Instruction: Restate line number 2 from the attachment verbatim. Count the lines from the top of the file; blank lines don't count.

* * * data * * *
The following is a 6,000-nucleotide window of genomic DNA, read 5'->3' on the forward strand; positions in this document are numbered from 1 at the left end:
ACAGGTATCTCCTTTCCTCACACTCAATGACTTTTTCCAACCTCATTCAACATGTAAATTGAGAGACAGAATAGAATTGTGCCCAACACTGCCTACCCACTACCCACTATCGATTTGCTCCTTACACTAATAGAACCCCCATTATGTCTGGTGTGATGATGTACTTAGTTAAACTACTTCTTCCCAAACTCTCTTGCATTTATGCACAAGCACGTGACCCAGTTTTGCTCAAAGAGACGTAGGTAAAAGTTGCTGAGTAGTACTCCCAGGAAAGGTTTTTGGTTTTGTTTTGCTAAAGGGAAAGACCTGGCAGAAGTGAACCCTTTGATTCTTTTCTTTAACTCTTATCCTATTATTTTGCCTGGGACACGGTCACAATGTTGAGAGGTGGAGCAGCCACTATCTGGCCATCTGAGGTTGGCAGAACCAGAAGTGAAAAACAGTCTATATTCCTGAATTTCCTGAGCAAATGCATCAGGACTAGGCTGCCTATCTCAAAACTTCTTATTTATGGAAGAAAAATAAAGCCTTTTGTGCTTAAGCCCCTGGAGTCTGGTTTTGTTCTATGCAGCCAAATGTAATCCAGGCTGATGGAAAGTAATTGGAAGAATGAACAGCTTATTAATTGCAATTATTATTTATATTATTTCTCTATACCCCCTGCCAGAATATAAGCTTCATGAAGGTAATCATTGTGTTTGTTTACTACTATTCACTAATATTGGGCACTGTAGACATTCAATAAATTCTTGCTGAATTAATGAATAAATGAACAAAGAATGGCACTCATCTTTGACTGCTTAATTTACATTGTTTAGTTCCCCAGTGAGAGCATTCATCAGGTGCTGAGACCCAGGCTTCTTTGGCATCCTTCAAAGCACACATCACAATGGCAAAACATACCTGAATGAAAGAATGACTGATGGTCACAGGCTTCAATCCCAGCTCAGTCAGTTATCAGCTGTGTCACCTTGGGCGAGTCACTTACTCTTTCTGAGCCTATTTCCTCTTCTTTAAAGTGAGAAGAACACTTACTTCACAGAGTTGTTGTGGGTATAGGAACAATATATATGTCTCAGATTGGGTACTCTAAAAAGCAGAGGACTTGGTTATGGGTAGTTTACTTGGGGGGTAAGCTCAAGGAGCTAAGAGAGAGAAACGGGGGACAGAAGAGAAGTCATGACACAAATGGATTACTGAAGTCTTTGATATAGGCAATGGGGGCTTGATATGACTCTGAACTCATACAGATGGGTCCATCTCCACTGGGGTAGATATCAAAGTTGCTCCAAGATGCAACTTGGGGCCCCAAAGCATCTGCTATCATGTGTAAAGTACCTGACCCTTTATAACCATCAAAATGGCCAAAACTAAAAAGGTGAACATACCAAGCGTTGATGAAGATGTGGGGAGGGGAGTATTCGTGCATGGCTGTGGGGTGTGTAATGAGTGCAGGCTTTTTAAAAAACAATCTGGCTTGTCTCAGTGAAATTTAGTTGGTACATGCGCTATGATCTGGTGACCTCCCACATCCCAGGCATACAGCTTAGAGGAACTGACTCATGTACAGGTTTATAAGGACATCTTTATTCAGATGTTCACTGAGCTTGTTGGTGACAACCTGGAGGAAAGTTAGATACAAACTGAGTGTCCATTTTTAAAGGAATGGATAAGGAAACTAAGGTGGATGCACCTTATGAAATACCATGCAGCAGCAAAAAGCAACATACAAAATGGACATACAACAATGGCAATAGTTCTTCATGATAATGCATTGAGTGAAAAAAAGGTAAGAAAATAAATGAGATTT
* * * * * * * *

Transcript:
ACAGGTATCTCCTTTCCTCACACTCAATGACTTTTTCCAACCTCATTCAACATGTAAATTGAGAGACAGAATAGAATTGTGCCCAACACTGCCTACCCACTACCCACTATCGATTTGCTCCTTACACTAATAGAACCCCCATTATGTCTGGTGTGATGATGTACTTAGTTAAACTACTTCTTCCCAAACTCTCTTGCATTTATGCACAAGCACGTGACCCAGTTTTGCTCAAAGAGACGTAGGTAAAAGTTGCTGAGTAGTACTCCCAGGAAAGGTTTTTGGTTTTGTTTTGCTAAAGGGAAAGACCTGGCAGAAGTGAACCCTTTGATTCTTTTCTTTAACTCTTATCCTATTATTTTGCCTGGGACACGGTCACAATGTTGAGAGGTGGAGCAGCCACTATCTGGCCATCTGAGGTTGGCAGAACCAGAAGTGAAAAACAGTCTATATTCCTGAATTTCCTGAGCAAATGCATCAGGACTAGGCTGCCTATCTCAAAACTTCTTATTTATGGAAGAAAAATAAAGCCTTTTGTGCTTAAGCCCCTGGAGTCTGGTTTTGTTCTATGCAGCCAAATGTAATCCAGGCTGATGGAAAGTAATTGGAAGAATGAACAGCTTATTAATTGCAATTATTATTTATATTATTTCTCTATACCCCCTGCCAGAATATAAGCTTCATGAAGGTAATCATTGTGTTTGTTTACTACTATTCACTAATATTGGGCACTGTAGACATTCAATAAATTCTTGCTGAATTAATGAATAAATGAACAAAGAATGGCACTCATCTTTGACTGCTTAATTTACATTGTTTAGTTCCCCAGTGAGAGCATTCATCAGGTGCTGAGACCCAGGCTTCTTTGGCATCCTTCAAAGCACACATCACAATGGCAAAACATACCTGAATGAAAGAATGACTGATGGTCACAGGCTTCAATCCCAGCTCAGTCAGTTATCAGCTGTGTCACCTTGGGCGAGTCACTTACTCTTTCTGAGCCTATTTCCTCTTCTTTAAAGTGAGAAGAACACTTACTTCACAGAGTTGTTGTGGGTATAGGAACAATATATATGTCTCAGATTGGGTACTCTAAAAAGCAGAGGACTTGGTTATGGGTAGTTTACTTGGGGGGTAAGCTCAAGGAGCTAAGAGAGAGAAACGGGGGACAGAAGAGAAGTCATGACACAAATGGATTACTGAAGTCTTTGATATAGGCAATGGGGGCTTGATATGACTCTGAACTCATACAGATGGGTCCATCTCCACTGGGGTAGATATCAAAGTTGCTCCAAGATGCAACTTGGGGCCCCAAAGCATCTGCTATCATGTGTAAAGTACCTGACCCTTTATAACCATCAAAATGGCCAAAACTAAAAAGGTGAACATACCAAGCGTTGATGAAGATGTGGGGAGGGGAGTATTCGTGCATGGCTGTGGGGTGTGTAATGAGTGCAGGCTTTTTAAAAAACAATCTGGCTTGTCTCAGTGAAATTTAGTTGGTACATGCGCTATGATCTGGTGACCTCCCACATCCCAGGCATACAGCTTAGAGGAACTGACTCATGTACAGGTTTATAAGGACATCTTTATTCAGATGTTCACTGAGCTTGTTGGTGACAACCTGGAGGAAAGTTAGATACAAACTGAGTGTCCATTTTTAAAGGAATGGATAAGGAAACTAAGGTGGATGCACCTTATGAAATACCATGCAGCAGCAAAAAGCAACATACAAAATGGACATACAACAATGGCAATAGTTCTTCATGATAATGCATTGAGTGAAAAAAAGGTAAGAAAATAAATGAGATTT